In Remembrance

Ron worked in SPOA.  Ron was the man behind the remodeling plans of Bldg. P-66 in 1983-84.  When Ron retired from the Air Force he moved to Los Angeles and took a civilian USAF Security Police Training job at Los Angeles Air Force Station.  Ron worked at L.A. Air Station until 1986.  Ron then took employment with a large corporation called Computer Sciences Corporation (CSC).  Ron was the Director of Security for the entire worldwide corporation.  Ron left L.A. in 1988 and took a Chief of Police job at Barking Stands Naval Air Station in Kauai, Hawaii.  In 1990, Ron relocated to Coco Beach Florida where he again worked for CSC in their Disaster Preparedness Division as it related to Hurricanes.  It was in Florida that Ron passed away from cancer.  Ron Martin was responsible for the mass exodus of L.E. troops from Chanute to California in 1984-85.
(Provided by Jim O'Toole)

Lonnie Dean Sivia Jr.
Armond "Beaner " Fiorito
Armond passed away from a heart attack.  He worked the desk and was from Arkansas.
He was the best man at Butch Zamudio's wedding.  (Provided by Butch Zamudio)
Jodi Johnson passed away in November of 2001.  She worked for the squadron probably 30 or more years.  She was cremated and her ashes spread in Ft Dodge IA. (Provided by Shirley Wyatt)

Jodi Johnson

SRA Hush was killed in a Motorcycle Accident in Thomasboro in 1981 while a member of 3345 SPS.  He was assigned to "A" Flight.
(Provided by Rick Henshey)

Melvin Hush
Ronald Martin

He went to his God, from us, he went away.
This one was young, in the prime of his life.
He left twin children and a very courageous wife.

It wasn't a bullet, a plane crash or a bomb.
It was cancer, and he just finally, could not hold on.
He fought "it" like a military campaign.
But the time came to surrender, to end his earthly pain.

He knew he would be fine in the presence of his Lord.
But what about his twins, those children he adored?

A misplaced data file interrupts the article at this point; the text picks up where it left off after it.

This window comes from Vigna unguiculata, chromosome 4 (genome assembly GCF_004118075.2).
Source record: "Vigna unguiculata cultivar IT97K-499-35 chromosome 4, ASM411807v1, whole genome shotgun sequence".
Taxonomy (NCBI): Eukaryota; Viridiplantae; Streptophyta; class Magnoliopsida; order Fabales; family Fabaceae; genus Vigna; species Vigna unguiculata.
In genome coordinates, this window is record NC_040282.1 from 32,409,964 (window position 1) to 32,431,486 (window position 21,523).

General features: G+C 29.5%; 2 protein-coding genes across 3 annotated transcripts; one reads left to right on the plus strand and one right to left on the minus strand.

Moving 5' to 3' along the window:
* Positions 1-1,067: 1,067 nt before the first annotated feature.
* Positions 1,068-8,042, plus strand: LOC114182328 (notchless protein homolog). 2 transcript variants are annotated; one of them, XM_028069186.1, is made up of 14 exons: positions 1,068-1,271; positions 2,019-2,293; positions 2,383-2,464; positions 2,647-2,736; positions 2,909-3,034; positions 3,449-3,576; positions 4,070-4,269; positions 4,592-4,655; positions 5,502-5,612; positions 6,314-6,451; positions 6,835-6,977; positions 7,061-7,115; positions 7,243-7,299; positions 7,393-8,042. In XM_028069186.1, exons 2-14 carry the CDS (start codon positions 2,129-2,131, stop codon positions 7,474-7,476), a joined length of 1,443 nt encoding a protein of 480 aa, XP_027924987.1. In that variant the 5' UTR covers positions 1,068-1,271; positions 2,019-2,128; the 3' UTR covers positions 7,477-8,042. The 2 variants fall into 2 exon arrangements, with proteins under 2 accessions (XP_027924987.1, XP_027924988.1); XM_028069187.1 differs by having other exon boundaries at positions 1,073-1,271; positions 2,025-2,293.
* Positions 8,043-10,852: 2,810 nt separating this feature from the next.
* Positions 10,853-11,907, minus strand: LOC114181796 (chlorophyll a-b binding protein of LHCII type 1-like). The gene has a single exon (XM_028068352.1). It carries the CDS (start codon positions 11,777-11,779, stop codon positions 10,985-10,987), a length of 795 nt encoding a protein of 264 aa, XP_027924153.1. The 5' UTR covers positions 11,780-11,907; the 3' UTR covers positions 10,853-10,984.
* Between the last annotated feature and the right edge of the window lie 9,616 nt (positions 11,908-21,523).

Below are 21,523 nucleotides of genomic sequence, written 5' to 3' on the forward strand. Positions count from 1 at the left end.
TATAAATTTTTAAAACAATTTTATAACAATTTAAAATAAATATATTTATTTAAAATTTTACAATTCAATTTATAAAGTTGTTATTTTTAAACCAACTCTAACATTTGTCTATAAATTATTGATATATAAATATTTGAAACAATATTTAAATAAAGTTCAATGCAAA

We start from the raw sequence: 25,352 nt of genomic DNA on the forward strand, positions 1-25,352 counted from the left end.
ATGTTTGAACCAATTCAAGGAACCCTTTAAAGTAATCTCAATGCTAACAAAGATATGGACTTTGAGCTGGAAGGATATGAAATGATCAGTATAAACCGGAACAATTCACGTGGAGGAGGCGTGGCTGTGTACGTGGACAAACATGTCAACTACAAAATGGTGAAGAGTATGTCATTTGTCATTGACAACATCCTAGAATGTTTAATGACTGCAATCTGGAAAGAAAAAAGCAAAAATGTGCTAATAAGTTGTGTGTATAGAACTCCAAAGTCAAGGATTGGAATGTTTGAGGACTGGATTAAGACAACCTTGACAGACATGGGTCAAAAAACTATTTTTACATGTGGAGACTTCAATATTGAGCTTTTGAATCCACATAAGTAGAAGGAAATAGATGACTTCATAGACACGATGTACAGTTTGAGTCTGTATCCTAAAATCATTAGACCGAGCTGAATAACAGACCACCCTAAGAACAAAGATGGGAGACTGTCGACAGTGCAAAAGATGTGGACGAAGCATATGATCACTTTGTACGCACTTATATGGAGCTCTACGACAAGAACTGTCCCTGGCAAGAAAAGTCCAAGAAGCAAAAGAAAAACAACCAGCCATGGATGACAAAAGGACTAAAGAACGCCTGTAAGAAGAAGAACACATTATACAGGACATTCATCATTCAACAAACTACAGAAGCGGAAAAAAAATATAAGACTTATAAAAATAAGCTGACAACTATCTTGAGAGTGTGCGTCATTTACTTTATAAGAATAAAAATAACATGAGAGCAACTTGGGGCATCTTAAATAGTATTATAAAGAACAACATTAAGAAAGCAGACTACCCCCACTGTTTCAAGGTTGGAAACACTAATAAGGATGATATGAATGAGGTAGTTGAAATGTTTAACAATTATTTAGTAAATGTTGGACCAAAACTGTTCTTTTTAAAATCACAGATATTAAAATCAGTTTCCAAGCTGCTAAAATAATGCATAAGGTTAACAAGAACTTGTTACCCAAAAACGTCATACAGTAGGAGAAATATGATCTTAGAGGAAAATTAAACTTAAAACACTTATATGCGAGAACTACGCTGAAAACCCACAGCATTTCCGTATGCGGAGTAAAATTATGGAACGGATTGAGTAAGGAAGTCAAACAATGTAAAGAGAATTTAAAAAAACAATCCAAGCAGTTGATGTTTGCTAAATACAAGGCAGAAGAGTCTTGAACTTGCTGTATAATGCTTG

Will they grow strong and at "life" win.
Please God, let them always remember him.

It seems, all my life, it has happened this way.
From my uncles of  the WW II-time frame.
To the military friends, Vietnam would claim.

For me the number of dead, is always on the rise.
When I get a call another veteran is gone, it is never really a surprise.
From lost sub-mariners, in early days of my life.
To the forever gone, military-medical friends of my veteran wife.

I lost a Korean War veteran friend this year, to a crashed airplane.
I lost a Gulf War friend to cancer, a difference in their age, but still that pain.
I lost an Uncle to cancer who did Korea with the Navy, steaming off shores.
I lost my father-in-law who fought in Korea, from a "fox-hole" in the frozen outdoors.

It seems in all my family's generations, it happens this way.
From my Revolutionary War Grandfathers who started this sad, but needed trend.
To the family members on both sides in 1861, who just would not bend.

Some of my family lived a long and happy life, after "their" war.
They died of old age in their bed, safe-behind a locked door.
They died in battle, buried where they fell.
They died years later, carrying emotional scars, in their own personal hell.

My family is no different than thousands who met our Nation's call.
They rose to the demands of this country and some gave their "all".
We have to continue doing this, to make America free.
But, it's that Veteran's twin-little children that keeps worrying me.

It seems all my life it continues this way.
Now my only child is nine and we reside on a military installation.